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Myrtle

Myrtle

Myrtle
Myrtle
Myrtle

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Myrtle

 By Bron Hendrixson

Ovid wrote repeatedly about this aphrodisiac berry in The Art of Love:

She was standing with her locks wreathed with myrtle. She gave me a leaf and a few berries. Recovering them, I was sensible of the divine influence as well; the sky shone with greater brightness and all cares departed from my breast.

Myrtle no doubt has the greatest reputation of any aphrodisiac berry. The strawberry has been mentioned as a love berry and the sugarberry (see Index) has something of a scarlet past, but among the berries only myrtle and allspice have really been valued as love foods. Allspice, or pimento (Pimenta officialis), is the dried, unripe berry of an aromatic 20- to 40-foot West Indian tree and isn’t much grown in the garden. Myrtle, however, is easy to grow and has more of an amorous reputation. Myrtle, which originated in western Asia, is believed by the Arabs to be one of the three things (along with a date seed and a grain of wheat) that Adam took with him when he was cast out of Paradise. Venus wore a garland of myrtle when she rose from the sea, according to Roman mythology, and when satyrs tried to watch her bathing in the nude, she hid behind a myrtle bush. Myrtle crows were awarded to victors of the Greek Olympic games and the plant has been a symbol of strength and love since ancient times. The Romans offered myrtle to Priapus as tokens of their gratitude for success in sexual affairs and the ancient Britons dedicated the plant to their goddess of love, always including myrtle in bridal bouquets and often planting myrtles near the homes of newlyweds. Mentioned in Pertronius’ Satyricon, myrtle berries. Leaves, and flowers were used in many love potions and the plant’s aromatic leaves and flowers have long been employed in the perfumery.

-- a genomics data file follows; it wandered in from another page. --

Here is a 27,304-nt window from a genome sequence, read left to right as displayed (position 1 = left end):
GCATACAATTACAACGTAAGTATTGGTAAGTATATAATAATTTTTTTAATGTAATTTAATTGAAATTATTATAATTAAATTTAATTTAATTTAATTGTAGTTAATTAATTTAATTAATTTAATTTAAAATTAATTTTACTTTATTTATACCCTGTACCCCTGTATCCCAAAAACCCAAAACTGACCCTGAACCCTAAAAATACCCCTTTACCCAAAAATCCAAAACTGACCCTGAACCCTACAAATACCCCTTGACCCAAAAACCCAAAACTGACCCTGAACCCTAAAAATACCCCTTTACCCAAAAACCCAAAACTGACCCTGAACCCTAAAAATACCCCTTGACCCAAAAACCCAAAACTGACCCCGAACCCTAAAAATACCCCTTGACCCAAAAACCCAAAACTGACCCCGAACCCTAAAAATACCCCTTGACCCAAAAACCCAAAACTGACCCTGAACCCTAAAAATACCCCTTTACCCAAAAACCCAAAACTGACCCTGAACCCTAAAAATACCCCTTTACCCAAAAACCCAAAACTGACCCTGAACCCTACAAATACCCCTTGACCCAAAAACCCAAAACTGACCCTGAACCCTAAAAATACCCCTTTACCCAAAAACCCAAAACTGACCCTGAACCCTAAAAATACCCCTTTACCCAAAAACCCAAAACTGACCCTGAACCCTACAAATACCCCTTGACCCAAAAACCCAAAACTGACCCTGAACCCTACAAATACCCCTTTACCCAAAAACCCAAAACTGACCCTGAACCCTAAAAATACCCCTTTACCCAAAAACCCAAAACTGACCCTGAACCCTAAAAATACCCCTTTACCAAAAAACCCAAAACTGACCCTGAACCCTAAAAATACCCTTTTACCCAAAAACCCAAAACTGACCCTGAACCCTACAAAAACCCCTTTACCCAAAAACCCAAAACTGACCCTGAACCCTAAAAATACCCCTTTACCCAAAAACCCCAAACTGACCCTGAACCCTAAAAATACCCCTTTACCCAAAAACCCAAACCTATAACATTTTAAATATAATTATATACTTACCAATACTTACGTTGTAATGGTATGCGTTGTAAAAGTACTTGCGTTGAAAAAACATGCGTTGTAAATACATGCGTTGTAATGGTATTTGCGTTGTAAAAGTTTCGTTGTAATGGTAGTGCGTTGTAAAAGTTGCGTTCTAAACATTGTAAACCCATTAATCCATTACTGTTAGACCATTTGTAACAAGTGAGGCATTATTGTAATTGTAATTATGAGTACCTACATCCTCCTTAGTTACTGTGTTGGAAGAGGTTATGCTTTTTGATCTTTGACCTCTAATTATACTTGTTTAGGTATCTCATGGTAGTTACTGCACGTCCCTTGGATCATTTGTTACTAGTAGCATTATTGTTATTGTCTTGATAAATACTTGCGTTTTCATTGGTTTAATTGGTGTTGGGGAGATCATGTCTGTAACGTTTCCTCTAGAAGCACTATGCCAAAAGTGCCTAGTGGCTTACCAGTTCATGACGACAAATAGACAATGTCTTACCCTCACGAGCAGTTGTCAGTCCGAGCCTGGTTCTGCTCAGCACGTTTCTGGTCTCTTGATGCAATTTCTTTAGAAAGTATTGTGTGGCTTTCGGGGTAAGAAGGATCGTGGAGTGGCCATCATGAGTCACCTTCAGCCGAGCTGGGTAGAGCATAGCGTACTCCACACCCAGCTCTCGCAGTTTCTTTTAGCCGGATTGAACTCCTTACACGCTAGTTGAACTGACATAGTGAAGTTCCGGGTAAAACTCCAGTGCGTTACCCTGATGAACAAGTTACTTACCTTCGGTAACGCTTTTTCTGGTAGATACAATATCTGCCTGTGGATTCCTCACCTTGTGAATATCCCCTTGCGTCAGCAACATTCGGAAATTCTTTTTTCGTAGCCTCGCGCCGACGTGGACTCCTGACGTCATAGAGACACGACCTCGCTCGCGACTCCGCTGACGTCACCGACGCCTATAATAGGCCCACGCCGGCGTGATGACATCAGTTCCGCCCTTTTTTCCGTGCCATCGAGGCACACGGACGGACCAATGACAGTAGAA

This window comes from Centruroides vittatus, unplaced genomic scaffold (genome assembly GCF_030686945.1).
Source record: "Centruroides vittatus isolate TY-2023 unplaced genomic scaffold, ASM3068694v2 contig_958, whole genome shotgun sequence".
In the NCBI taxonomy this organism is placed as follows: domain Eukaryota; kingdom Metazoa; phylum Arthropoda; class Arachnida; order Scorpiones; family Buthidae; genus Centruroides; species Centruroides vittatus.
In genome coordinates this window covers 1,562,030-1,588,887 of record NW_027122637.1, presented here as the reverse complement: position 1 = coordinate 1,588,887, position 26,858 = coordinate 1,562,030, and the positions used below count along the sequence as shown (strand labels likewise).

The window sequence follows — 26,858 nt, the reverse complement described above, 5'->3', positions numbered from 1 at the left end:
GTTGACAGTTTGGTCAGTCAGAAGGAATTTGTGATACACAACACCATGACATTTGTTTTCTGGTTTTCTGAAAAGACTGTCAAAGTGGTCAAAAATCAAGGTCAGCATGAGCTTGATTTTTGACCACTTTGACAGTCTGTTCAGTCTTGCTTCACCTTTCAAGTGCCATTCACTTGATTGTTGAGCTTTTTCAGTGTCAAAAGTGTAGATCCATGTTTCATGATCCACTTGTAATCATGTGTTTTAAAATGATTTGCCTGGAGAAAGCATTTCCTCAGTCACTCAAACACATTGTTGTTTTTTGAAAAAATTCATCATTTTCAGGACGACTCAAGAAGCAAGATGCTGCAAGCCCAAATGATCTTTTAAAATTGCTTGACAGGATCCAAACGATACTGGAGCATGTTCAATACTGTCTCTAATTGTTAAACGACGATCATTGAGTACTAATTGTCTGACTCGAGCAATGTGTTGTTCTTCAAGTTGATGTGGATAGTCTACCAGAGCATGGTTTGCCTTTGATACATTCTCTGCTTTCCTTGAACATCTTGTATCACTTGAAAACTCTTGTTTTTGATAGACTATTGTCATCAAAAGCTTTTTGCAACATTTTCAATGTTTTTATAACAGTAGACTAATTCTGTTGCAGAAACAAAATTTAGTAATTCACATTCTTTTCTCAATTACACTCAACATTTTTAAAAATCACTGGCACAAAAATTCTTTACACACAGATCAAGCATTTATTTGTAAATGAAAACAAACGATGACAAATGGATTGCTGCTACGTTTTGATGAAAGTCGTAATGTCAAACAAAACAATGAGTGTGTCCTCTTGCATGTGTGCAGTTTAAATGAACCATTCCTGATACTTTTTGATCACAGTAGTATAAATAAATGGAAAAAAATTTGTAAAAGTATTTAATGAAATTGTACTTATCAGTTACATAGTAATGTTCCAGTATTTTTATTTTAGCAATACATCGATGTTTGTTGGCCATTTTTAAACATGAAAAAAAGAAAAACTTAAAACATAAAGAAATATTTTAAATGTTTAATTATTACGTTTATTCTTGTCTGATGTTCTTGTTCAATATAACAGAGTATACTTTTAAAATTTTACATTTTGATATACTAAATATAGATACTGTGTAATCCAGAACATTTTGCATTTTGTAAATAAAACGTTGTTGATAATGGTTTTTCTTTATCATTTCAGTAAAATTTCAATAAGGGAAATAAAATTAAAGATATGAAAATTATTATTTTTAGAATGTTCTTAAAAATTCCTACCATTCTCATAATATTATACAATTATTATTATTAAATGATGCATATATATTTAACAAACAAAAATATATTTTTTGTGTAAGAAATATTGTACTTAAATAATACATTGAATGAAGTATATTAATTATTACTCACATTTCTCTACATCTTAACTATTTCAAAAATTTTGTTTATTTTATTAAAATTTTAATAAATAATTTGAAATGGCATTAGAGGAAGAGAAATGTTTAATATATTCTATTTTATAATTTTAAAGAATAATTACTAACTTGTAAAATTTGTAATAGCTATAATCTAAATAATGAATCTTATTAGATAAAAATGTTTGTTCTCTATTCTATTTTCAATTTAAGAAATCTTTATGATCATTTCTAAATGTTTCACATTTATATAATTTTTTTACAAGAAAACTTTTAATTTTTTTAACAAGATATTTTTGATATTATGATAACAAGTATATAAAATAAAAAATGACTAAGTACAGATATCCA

The myrtle's berries were used by the Romans to make a sauce eaten with wild boar, and the Corsicans still make an aromatic liqueur from them. A condiment can also be made from myrtle berries, but the most interesting recipe for the plant is this intriguing medieval one recommended for “sluggish lovers”:

The flower and leaves of myrtle two handfuls infuse in two quarts of spring water, and a quart of white wine for 24 hours and then distill them in a cold still and this will be a strong scent and tincture, and by adding more or less of the myrtle you make it stronger or weaker as you please. This beautifies and mixed with cordial syrups is a good cordial and inclines those that drink it to be very amorous.  


 
 
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Myrtle